Thanks to Amazon and other retailers, it poses absolutely no impediment to U.S. distribution that my book was published in England. For the record, there's 45 years of work in that book, and it had to be a book because the key poem in it, "Two Greek Women," was too long for any of the magazines I sent it to to consider publishing—even The New Yorker, which liked it and does publish fiction longer than that poem. For ten years I entered "Two Greek Women" in chapbook contests and the whole book in book contests, rewriting and rearranging the book all the time, but had no luck. I queried publishers directly, but no one would read it. I put enough money in my will to have the book self-published if I died without finding a publisher. Finally, in 2011, I had good luck in England: Anthem Press, which had just accepted my book Horror and the Horror Film, was part of a publishing group that had a new imprint, Thames River Press, that planned to publish new fiction. I asked the editor at Anthem, Tej Sood, whether Thames River might consider a book of poems, and he said it was possible and put me in touch with the head of Thames River, Kamaljit Sood, who had my book and another poetry manuscript that had coincidentally been submitted sent out for anonymous evaluation, and my book was selected. A later anonymous reader suggested putting "A New Song" first, and I agreed and rearranged the book for the last time. The finished product looks good, was printed and bound well, and has no typos. I'm glad I didn't have to die for the book to see print.
Cal Kinnear, from Vashon Island in the state of Washington, has not been influenced by the New York poets as Les has. Cal is a meditative poet with a trace of Rilke in his work. He is also a good clean translator of Paul Celan. His first book, Taurolog (1971), was self-published. A Walk in Bardo (2008), a significant long poem, was published by Blue Begonia Press. Heart Range (2011) was published online by Raven Chronicles. His Celan translations were and still are published by Longhouse (A Handful of Sleep Seed, 2008, a set of folding cards) and by Ekleksographia (Selected Poems, 2009, online). A poem addressed to Celan, "Brief," won the Nelson Bentley Award in 2003 from the magazine Fine Madness. And Shale Eyes, a book of love poems, was published in 2012, set electronically but bound with a hand-printed cover, by Taurolog Books, Cal's new imprint. But even if it's technically self-published, it's on Amazon—through an affiliated seller.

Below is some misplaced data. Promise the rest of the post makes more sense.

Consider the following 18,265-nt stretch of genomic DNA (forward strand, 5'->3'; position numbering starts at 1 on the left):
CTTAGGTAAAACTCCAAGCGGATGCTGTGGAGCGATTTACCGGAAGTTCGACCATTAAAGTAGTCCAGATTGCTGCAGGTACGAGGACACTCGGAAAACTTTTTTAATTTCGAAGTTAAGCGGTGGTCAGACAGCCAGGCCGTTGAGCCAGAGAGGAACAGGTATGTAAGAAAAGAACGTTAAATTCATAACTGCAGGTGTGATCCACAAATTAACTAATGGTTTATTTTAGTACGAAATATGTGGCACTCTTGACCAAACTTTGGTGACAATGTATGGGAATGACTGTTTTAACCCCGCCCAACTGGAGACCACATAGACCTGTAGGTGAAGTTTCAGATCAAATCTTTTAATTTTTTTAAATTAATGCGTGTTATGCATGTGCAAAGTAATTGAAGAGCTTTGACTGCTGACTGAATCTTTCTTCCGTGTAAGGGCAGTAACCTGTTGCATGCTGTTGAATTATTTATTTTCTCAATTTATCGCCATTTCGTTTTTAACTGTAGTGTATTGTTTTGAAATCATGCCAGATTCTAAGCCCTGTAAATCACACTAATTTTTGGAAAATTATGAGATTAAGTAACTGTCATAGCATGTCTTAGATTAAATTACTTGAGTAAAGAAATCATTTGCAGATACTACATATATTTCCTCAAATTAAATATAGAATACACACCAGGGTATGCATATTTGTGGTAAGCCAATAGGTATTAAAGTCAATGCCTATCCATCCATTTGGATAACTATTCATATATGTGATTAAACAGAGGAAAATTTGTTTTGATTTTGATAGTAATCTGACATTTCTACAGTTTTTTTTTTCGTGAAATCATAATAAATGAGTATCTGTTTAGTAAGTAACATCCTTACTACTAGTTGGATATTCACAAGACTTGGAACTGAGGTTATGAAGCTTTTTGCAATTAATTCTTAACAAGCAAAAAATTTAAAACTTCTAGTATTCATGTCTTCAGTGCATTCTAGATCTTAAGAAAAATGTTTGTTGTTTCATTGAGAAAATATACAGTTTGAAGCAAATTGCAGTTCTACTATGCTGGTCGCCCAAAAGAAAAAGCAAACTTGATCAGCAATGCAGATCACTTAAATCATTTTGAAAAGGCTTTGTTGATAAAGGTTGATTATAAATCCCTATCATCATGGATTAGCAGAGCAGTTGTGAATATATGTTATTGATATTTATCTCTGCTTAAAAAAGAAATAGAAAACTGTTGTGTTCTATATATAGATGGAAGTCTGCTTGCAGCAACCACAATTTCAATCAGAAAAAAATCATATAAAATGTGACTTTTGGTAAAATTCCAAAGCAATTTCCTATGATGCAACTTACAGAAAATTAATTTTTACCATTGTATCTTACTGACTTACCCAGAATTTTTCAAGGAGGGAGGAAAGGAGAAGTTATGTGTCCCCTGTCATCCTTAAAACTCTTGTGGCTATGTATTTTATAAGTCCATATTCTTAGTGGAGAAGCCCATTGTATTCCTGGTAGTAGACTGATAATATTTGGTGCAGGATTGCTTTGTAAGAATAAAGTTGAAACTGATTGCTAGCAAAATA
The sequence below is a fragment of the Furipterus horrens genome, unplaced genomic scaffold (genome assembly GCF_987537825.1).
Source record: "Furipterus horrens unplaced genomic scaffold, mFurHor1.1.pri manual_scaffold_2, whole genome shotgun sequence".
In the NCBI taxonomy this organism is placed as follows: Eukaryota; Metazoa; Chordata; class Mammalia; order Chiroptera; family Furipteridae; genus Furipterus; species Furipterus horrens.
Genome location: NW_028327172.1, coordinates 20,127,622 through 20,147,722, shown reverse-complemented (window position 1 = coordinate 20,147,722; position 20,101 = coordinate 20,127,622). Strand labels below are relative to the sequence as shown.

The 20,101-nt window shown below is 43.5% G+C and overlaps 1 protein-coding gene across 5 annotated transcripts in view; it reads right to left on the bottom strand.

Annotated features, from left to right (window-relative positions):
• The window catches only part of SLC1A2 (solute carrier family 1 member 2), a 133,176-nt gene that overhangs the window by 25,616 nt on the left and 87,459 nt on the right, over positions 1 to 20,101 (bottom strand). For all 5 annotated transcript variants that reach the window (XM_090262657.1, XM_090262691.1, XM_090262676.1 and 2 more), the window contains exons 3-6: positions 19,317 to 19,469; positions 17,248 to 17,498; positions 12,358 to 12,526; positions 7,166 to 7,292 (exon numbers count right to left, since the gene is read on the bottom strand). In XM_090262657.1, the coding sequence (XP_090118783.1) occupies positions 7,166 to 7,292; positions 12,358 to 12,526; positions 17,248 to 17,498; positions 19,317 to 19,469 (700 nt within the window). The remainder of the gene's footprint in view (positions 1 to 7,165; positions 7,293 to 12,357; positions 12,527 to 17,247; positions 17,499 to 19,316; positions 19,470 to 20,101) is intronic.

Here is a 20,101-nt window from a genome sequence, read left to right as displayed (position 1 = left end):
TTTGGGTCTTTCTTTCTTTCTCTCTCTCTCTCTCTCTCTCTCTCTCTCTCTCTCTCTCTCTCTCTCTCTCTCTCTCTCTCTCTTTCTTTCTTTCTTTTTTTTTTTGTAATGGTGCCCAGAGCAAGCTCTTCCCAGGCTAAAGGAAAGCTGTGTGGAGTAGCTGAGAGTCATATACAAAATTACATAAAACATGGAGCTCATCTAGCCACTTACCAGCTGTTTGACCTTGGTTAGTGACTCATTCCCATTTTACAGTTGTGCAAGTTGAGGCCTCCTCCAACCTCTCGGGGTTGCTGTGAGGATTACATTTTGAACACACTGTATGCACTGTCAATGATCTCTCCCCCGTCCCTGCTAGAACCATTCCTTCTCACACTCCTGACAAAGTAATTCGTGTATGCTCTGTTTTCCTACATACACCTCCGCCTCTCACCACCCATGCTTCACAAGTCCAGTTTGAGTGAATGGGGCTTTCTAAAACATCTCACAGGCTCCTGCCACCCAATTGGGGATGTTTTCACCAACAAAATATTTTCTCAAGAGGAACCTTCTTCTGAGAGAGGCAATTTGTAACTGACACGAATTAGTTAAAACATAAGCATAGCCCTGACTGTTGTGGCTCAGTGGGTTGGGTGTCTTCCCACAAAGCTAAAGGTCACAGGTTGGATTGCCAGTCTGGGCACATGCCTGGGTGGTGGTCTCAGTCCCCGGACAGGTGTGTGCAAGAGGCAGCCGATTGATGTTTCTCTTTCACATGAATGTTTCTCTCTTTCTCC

Taurolog, typeset on that huge old Hoe Washington press, on beautiful paper with an etching on the cover by Nancy Solomon, printed when Cal was teaching printing and creative writing at Wells—hence the imprint Wells College Press—ends like this:
You go on,
an open vein,
to where you are cured
your tattered speech
Wells failed to give him tenure, a stupid move to which he owes the rest of his life. (I was teaching there at the time.) He took the press with him when he left; it weighed a literal ton and took many friends to get it into a U-Haul truck. For a while he was a waiter. He kept writing and giving readings. From his translation of Celan's "By Day":
Rabbit skin sky. A clear
wing keeps on writing.
And let's all hope for that too. Also from Celan:
Sunken Farmstead. In the entry porch
the blown-out lung blooms. A handful of
breathes out of a mouth
stammered to truth
out in the dialogues of
Sometimes he asks resonant questions with private symbols he knows how to share. At one point in Shale Eyes he says he wants to talk about:
the moth-eaten holes
things come and go through passing
from dream. This world of mud and morning light
and oat bread is dense and sweet.
* * *
If there were not fox, where
would I die to?
But he can also be as direct as he is in this poem, also from Shale Eyes:
The next morning,
rose from bed, you
had gone. I
put on self with
jeans and a sweater,
went out to replace
my car's dead battery.
But called me later,
you called. Life is
more fluid now, open-
and wide open.
It takes guts to write with that much love. It takes guts to keep writing for years and putting it out. It takes a call, and I don't mean a phone call.
Les and Cal are pushing 70 if they're not there already. Time to read them.
Gottesman Web site, where all his books are available: http://lesgottesman.com/
Kawin, Love If We Can Stand It: http://www.amazon.com/Love-If-We-Can-Stand/dp/0857289217/ref=sr_1_1?s=books&ie=UTF8&qid=1366232006&sr=1-1&keywords=kawin+love+of